Summer’s Over

 

earl-hartlen-photography-its-over

Photo used with permission of Earl Hartlen

The town I live in is a “summer town”. There are many of these special summertime haunts in Ontario.  They are the places where “the summer people” come to stay for a few hours weeks or even a few months to enjoy the fleeting two months we in Canada call summer.  This year the temperatures have soared and the people came earlier and may be leaving a little later but no matter how you cut it when school starts the day after Labour Day, summer is over.

As I strolled along the pier with hundreds of others on Monday evening I remembered summers past when the beach would have been empty at 6:30 pm on Labour Day.  People carefully packed up the kids and closed the doors on the cottage seldom returning except maybe on Thanksgiving to drain the pipes and put up the shutters.

Now the shopkeepers claim the transition from summer to winter is not quite as distinct as it was in years long ago.  More people linger a few days.  The stores are busier and the eateries are still hoping.

In 1966 when I was babysitting the Knechtel kids in their home behind the booth on the beach it seemed we could have rolled up the sidewalk on Labour Day and not many people would notice.  My last day was the Sunday because it would be quiet on the beach strip all day Labour Day.  Only the locals would be around.

As a matter of fact, Labour Day was the day the locals reclaimed their town in a way.  We existed but stayed low in the summer except for our work.  On Labour Day we could finally emerge and walk the beach again without fear of cotton candy in our hair or cigarette burns on our bare feet.  We could sit on the pier and watch seagulls and tug boats while eating french fries without having to fight for a parking spot.  We could be sure we would know almost everyone we would meet on the sidewalk.  The town was ours again until the migration inundated us again on the 24th of May weekend.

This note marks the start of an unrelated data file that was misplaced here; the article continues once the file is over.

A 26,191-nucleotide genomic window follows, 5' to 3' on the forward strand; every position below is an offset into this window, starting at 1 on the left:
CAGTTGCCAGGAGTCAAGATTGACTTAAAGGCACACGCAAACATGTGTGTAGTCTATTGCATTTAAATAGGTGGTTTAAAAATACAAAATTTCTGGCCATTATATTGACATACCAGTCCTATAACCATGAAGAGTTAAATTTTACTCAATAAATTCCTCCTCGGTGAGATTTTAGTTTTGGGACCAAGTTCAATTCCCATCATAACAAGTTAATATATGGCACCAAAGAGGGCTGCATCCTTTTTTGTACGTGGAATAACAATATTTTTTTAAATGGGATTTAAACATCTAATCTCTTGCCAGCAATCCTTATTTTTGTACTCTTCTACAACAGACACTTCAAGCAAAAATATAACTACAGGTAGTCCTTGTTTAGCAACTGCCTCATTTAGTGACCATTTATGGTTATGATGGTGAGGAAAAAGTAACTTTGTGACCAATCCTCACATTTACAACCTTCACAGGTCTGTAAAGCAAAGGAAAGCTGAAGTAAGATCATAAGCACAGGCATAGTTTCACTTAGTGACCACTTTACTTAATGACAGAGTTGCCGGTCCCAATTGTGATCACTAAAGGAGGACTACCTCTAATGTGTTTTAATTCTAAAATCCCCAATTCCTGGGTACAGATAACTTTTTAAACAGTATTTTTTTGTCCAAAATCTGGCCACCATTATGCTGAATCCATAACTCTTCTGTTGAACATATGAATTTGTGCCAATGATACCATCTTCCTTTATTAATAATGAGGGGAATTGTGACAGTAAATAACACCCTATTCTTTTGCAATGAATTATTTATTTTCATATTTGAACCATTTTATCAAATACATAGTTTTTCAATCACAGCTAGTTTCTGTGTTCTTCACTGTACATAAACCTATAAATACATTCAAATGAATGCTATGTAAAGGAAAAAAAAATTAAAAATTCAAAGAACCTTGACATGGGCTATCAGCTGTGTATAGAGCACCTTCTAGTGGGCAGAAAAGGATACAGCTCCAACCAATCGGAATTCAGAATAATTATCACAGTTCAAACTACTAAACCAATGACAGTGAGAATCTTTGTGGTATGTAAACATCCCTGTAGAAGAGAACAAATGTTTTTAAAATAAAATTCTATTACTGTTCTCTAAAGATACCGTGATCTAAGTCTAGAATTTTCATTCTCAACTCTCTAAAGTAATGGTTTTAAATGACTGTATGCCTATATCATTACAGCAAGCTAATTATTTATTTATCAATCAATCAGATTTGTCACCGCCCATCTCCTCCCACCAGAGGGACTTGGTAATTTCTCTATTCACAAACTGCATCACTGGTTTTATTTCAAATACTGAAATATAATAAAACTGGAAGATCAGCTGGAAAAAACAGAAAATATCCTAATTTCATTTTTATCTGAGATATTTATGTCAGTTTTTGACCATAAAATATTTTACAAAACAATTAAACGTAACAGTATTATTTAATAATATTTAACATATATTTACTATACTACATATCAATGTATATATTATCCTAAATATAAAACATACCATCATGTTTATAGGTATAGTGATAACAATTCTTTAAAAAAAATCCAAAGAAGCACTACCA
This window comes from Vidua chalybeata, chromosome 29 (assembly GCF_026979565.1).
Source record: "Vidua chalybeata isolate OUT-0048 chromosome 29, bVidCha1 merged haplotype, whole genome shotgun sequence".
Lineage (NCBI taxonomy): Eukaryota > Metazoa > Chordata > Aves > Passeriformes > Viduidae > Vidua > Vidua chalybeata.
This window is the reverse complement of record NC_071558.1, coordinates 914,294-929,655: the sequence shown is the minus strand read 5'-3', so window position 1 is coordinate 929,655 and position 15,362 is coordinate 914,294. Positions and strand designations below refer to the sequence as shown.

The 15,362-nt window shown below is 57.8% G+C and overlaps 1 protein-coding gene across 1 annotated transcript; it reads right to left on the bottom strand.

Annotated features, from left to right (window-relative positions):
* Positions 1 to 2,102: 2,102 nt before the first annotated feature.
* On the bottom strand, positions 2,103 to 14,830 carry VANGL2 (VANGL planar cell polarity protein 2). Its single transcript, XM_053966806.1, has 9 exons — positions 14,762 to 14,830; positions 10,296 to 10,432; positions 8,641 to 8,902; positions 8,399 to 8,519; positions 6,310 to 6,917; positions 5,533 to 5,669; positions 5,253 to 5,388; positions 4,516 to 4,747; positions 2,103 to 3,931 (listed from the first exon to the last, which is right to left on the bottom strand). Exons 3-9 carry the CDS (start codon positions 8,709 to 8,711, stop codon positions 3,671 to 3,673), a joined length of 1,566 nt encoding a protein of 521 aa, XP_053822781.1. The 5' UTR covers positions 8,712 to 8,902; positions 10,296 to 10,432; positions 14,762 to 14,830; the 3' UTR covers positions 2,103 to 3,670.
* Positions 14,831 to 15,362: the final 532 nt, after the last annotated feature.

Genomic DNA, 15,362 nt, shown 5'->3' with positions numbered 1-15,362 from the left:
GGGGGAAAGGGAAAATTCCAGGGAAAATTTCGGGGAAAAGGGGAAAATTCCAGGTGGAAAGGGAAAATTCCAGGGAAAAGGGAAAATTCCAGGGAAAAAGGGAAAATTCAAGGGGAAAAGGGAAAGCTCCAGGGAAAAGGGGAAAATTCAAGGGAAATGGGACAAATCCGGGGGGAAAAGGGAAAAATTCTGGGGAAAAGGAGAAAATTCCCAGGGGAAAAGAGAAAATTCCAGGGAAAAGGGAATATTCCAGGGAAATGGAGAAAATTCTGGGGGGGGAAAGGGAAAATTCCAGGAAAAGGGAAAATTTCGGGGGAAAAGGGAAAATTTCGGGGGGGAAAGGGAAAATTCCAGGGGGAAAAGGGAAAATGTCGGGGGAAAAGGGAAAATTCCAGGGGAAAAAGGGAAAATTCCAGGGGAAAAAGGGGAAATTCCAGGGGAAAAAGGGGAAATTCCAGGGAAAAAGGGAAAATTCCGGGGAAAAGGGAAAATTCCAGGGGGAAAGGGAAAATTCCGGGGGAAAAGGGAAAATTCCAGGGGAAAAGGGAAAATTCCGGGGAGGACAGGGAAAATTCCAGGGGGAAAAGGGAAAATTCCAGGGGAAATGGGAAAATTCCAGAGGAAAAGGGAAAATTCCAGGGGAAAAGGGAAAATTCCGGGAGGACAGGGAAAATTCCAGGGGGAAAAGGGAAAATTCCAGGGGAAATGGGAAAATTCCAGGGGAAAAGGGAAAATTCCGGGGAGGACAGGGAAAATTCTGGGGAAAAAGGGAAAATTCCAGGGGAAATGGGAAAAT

It was interesting to watch the new Labour Day in Port Dover with all its business and noise but I couldn’t help but think, like Earl Hartlen did when he posted this lovely picture on his Facebook page, “It’s Over.

 

 

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About Peggy Guiler

You just never know what show up on my blog. As the name implies it is about the stuff of life just like Spilt Milk. Everyday events spark thought and contemplation. Special events in the community, the country or the world may strike a cord and get me talking. Sometimes it's about people in my life or circumstances, sometimes about my garden, sometimes about a book or a political issue. Always it's about something I am passionate about. In my business, River of Hope Enterprises, I work as an "Associate Certified Coach" (International Coach Federation), a trainer, consultant and speaker. and soon to be, spiritual director. I also drive a school bus to keep the wolf from the door while I build my business. I love the kids on the bus (most of the time). My family is grown and I have three grandkids who thrill my heart but I don't get to see any of them very often. Circumstances of life have made "family" difficult. My son died by suicide at age 16 in 2000 and the strain on our family relationships since has been huge. Mental health is a field where I worked for almost 20 years and where I still do some consulting and training. That combined with my own battle with depression and my son's death weave together to form some of my greatest soap box items: suicide intervention, suicide bereavement and peer support in mental health are right on the top of my list. Social justice is an underlying passion. Keeping the wolf from the door as a single parent was full-time work and my career path as a journalists was augmented with cleaning contracts, cooking, retail clerk, and bartending. I have known hard work and am grateful for the experience and perspective it has given me. My own passion for learning has now taken me toward a new field as a Spiritual Director. I am studying with the Ontario Jubilee Program. This new field I believe puts all my talents with people into one place which and may​ become something I can continue into retirement. Supporting people is what I do best. Woven into all of this is my love of writing. Trained as a Journalist, and having worked in the field as a freelance news writer for many years, I have a great love for writing. This blog is a new beginning for me. As I hone my skills and begin to form a daily discipline of writing I hope it will lead to more writing in the future.
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